Why You Need a Social Convoy
Improve your health and avoid loneliness by traveling through life in a group.
Posted Jun 30, 2018
Convoys are meant to provide protection. You might think of camels traveling through the desert, long-haul truckers, or navy ships banding together to ward off enemy submarines. But the concept can apply to people, too. Your social convoy is the core set of supportive relationships — close friends and family — that move with you through life.
With our growing awareness of the importance of connection and the risks of loneliness, the social convoy is a concept worth keeping in mind, because you can’t build a convoy late in life. You have to pay attention to who’s traveling with you along the way if you want any of them to be there when you need them.
The phrase “social convoy” was coined back in 1980 by Toni Antonucci and Robert Kahn of the University of Michigan. Antonucci, who is still at Michigan, is trained as a lifespan developmental psychologist. “I want to understand how people grow and develop over time,” she says. When she started her career, the study of social relations was considered lightweight — relationships were hard to measure and thought to be pretty irrelevant to biology.
Antonucci saw the social convoy as a useful way to measure the complexity of people’s close social networks over the course of their lives. The model asks individuals to place their family and friends into three concentric circles representing those close, closer, and closest to “you” at the center. The very closest, says Antonucci, are the ones without whom it’s hard to imagine your life. The people populating the next ring are still emotionally close, but a little less important, and so on. She counts the number of people in each circle, but also captures the variation in quality of each relationship. Some are positive, some are negative, some are a bit of both. Some people provide concrete help; others are more likely to provide affirmation. Those details can change over time, as some people fall out of your convoy, and others take their place.
We know now, of course, that social relationships matter enormously for our health and that loneliness can be deadly. A 2010 study pulled together the results of 148 studies examining the lives of more than 300,000 people and found a 50 percent increased likelihood of survival for those with stronger relationships. The University of Chicago psychologist John Cacioppo, who passed away in March, devoted his career to uncovering how loneliness, which he defined as perceived isolation, gets “under the skin.” His studies linked loneliness to a host of physiological problems, including poor cardiovascular and immune function, poor sleep, and increased stress responses.
Like Cacioppo, Dutch sociologist Jenny de Jong Gierveld was an early pioneer in the study of loneliness. She nearly invented the field in Europe and developed a loneliness scale that has been in use for decades. Now that loneliness is recognized as a public health issue, Gierveld is regularly asked to speak to volunteers and health workers in the Netherlands who are trying to improve the lives of lonely people, particularly the elderly. She always tells them about social convoys. She adopted Antonucci’s term because it resonates well with the Dutch, who have a history as a nation of sea-faring traders. “Like a convoy of boats,” Gierveld says, “we need to be a member of a convoy so that we care for this group of people and they care for [us].”
Although she’s thrilled that loneliness is getting the attention it deserves, there is still an important problem, says Gierveld. Most of the current anti-loneliness interventions don’t work — they come too late, when it's far more difficult (though not impossible) to have an effect, or they don’t get at the root cause of the problem. “To decrease loneliness, the lonely person needs to know what’s going on, needs to be willing to tackle it, and needs to be able to do it,” she says. Many elderly people (here she’s talking about those over 80) are no longer able to meet those criteria.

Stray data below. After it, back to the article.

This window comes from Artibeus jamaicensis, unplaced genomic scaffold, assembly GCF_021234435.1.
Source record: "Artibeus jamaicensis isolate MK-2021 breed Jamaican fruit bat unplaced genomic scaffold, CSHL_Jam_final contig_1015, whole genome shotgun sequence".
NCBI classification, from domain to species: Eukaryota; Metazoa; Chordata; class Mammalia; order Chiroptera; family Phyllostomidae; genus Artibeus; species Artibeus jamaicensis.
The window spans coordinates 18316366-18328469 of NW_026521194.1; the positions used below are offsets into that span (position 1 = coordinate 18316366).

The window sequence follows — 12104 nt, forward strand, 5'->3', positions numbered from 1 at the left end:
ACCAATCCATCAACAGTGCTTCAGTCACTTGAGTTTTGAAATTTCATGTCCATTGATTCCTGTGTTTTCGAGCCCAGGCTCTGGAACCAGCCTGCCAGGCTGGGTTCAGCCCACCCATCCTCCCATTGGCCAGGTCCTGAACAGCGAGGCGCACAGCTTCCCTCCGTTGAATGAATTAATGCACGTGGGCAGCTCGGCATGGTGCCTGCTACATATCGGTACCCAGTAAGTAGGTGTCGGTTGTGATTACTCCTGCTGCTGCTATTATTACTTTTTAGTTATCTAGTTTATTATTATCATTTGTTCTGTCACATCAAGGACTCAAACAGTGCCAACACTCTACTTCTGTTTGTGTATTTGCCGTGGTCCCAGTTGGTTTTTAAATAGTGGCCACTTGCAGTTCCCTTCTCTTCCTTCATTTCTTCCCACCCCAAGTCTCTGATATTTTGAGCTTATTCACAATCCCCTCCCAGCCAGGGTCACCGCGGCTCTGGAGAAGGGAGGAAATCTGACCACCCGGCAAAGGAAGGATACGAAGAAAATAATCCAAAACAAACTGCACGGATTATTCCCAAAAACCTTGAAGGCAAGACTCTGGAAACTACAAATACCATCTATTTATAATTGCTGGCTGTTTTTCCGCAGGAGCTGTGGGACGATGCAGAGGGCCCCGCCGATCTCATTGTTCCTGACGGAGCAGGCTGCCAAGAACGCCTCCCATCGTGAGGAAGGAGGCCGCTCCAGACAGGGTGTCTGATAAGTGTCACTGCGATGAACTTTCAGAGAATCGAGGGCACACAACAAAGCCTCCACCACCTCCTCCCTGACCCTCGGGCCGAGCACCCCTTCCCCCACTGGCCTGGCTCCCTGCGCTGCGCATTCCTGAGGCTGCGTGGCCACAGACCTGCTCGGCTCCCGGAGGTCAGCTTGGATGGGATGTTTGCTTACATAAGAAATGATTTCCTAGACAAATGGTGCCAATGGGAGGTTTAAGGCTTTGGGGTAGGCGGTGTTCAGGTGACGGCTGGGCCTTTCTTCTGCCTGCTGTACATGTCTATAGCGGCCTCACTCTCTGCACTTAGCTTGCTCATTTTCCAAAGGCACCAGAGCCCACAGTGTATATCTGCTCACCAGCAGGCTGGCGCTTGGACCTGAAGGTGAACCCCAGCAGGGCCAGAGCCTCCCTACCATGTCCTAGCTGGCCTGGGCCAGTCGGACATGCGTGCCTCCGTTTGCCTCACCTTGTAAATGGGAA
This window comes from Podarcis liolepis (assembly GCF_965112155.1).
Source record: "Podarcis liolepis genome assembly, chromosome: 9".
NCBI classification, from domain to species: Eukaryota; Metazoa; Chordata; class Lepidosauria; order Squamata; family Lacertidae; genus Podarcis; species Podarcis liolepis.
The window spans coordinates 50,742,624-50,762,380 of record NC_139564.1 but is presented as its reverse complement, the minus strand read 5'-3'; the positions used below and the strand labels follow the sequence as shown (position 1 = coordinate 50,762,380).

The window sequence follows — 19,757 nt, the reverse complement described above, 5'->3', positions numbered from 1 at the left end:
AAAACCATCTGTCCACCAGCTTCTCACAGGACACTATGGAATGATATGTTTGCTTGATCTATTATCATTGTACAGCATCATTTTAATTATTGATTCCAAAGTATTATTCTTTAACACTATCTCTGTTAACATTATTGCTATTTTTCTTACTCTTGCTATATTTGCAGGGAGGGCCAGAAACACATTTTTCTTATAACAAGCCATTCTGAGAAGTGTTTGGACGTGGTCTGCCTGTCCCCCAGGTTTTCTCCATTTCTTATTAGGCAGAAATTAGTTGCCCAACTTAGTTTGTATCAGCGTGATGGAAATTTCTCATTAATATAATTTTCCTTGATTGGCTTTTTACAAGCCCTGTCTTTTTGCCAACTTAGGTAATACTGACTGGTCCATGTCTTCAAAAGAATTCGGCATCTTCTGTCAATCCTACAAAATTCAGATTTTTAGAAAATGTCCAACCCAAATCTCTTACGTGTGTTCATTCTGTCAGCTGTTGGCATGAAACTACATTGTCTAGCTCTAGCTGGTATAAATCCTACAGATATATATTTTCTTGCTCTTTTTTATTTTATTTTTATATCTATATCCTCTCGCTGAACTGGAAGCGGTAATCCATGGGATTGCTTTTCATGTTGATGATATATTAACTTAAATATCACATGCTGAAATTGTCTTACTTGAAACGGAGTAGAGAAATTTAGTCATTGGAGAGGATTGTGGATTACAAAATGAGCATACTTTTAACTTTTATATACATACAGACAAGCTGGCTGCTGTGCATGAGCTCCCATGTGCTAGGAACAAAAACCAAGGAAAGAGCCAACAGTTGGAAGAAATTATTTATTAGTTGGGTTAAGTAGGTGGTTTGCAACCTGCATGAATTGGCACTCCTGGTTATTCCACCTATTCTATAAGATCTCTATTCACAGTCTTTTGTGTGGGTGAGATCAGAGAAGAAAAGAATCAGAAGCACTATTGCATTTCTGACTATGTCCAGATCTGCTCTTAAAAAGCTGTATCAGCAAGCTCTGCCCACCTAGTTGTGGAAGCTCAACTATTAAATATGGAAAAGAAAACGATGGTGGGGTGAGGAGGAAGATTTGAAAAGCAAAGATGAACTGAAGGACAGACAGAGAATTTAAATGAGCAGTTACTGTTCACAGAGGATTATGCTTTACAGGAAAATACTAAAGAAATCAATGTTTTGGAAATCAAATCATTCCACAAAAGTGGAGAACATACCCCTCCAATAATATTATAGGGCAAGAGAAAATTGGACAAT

This is why the best strategy, says Gierveld, is to start paying attention earlier. For one thing, loneliness is not just an issue for the elderly. Although levels and intensity of loneliness are both greater in older people, who have often lost close friends and family members or are socially constrained by ill health, there are plenty of young people who also yearn for more social connection. But it’s also true that the way to prevent loneliness at the end of life is to be mindful of maintaining connection earlier on. Especially in the phases of life when we think that we don’t have time to be social.
Parents with young children should make the effort to socialize with other young families, says Gierveld. “Be creative.” Find activities to do with other families whose children are the same age. When you are in your 40s and 50s, and career takes precedence, she notes, many people work late into the evening. “It’s not good. You need to organize your life in such a way that you make time to eat together [with friends and family].” As for the elderly, she suggests that they think twice about moving away from familiar neighborhoods to be near a child if it means leaving behind a larger network of connection, such as church friends.
The critical point about convoys is that they set out together — they don’t just meet up at the end of the journey. “When you are later in life and something happens, you become very ill, you can’t build a new social convoy,” says Gierveld. “You need to rely at that moment on the convoy you already have.”
De Jong Gierveld, J., Van Tilburg, T.G. and Dykstra, P.A.. "New Ways of Theorizing and Conducting Research in the Field of Loneliness and Social Isolation." (2018). In A.L. Vangelisti & D. Perlman (Eds.), Cambridge Handbook of Personal Relationships, 2nd revised edition (pp. 391-404). Cambridge, New York: Cambridge University Press.